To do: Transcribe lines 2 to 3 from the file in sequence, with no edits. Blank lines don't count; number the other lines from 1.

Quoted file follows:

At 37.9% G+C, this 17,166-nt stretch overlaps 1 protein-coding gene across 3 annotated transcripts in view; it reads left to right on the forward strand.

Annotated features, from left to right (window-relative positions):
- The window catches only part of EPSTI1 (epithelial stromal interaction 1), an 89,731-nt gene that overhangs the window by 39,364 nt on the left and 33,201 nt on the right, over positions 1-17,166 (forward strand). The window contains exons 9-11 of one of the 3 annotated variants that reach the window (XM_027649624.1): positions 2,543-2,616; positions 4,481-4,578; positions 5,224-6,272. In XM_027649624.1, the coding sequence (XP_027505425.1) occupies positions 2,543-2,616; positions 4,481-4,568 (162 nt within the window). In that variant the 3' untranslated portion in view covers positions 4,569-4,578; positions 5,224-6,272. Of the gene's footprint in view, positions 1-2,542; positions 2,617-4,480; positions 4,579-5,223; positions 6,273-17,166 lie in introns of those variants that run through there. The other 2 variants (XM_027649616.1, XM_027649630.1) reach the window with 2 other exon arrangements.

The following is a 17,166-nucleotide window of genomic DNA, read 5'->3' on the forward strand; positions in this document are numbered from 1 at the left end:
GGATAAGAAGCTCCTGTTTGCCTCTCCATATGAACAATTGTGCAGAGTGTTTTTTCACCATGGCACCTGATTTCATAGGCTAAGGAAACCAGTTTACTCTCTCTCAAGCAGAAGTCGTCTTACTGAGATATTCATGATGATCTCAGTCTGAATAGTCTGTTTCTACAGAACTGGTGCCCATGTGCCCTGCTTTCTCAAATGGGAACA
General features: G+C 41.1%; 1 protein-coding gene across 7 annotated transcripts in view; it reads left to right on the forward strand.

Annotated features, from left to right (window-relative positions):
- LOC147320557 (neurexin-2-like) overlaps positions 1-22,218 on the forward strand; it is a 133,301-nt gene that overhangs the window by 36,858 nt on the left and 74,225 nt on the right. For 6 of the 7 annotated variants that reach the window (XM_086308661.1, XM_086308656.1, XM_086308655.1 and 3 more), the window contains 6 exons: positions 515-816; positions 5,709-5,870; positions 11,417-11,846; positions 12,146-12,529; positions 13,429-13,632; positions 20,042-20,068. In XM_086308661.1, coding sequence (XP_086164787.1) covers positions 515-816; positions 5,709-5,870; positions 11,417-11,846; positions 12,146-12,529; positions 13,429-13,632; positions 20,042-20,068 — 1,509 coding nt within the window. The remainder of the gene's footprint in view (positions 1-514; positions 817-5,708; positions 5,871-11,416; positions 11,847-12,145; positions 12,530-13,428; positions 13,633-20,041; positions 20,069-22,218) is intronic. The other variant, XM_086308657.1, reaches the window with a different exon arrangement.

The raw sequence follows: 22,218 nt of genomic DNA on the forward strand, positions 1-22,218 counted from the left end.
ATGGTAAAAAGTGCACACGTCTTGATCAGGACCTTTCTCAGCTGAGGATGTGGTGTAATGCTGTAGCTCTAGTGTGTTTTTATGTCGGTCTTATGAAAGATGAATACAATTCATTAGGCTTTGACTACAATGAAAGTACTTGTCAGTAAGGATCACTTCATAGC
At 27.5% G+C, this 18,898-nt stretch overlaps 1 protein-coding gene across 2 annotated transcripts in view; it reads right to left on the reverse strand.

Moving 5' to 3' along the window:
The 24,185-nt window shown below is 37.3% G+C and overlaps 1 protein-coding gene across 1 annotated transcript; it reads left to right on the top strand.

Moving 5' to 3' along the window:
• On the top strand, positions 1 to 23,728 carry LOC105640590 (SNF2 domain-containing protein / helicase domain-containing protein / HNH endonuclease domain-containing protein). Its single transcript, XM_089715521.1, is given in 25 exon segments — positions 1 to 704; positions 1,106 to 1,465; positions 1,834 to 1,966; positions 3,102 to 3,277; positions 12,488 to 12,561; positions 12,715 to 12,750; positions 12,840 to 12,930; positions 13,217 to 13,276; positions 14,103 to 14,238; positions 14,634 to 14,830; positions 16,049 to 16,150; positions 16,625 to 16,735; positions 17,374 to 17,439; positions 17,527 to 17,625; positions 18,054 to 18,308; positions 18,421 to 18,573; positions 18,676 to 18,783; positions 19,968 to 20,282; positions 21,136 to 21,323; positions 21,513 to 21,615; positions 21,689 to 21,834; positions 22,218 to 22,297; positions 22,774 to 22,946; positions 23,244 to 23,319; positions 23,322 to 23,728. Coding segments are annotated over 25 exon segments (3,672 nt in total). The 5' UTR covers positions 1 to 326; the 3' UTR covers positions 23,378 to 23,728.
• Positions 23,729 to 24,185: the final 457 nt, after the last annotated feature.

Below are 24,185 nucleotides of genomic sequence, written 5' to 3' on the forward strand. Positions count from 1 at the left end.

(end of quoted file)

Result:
Annotated features, from left to right (window-relative positions):
- The window catches only part of EPSTI1 (epithelial stromal interaction 1), an 89,731-nt gene that overhangs the window by 39,364 nt on the left and 33,201 nt on the right, over positions 1-17,166 (forward strand). The window contains exons 9-11 of one of the 3 annotated variants that reach the window (XM_027649624.1): positions 2,543-2,616; positions 4,481-4,578; positions 5,224-6,272. In XM_027649624.1, the coding sequence (XP_027505425.1) occupies positions 2,543-2,616; positions 4,481-4,568 (162 nt within the window). In that variant the 3' untranslated portion in view covers positions 4,569-4,578; positions 5,224-6,272. Of the gene's footprint in view, positions 1-2,542; positions 2,617-4,480; positions 4,579-5,223; positions 6,273-17,166 lie in introns of those variants that run through there. The other 2 variants (XM_027649616.1, XM_027649630.1) reach the window with 2 other exon arrangements.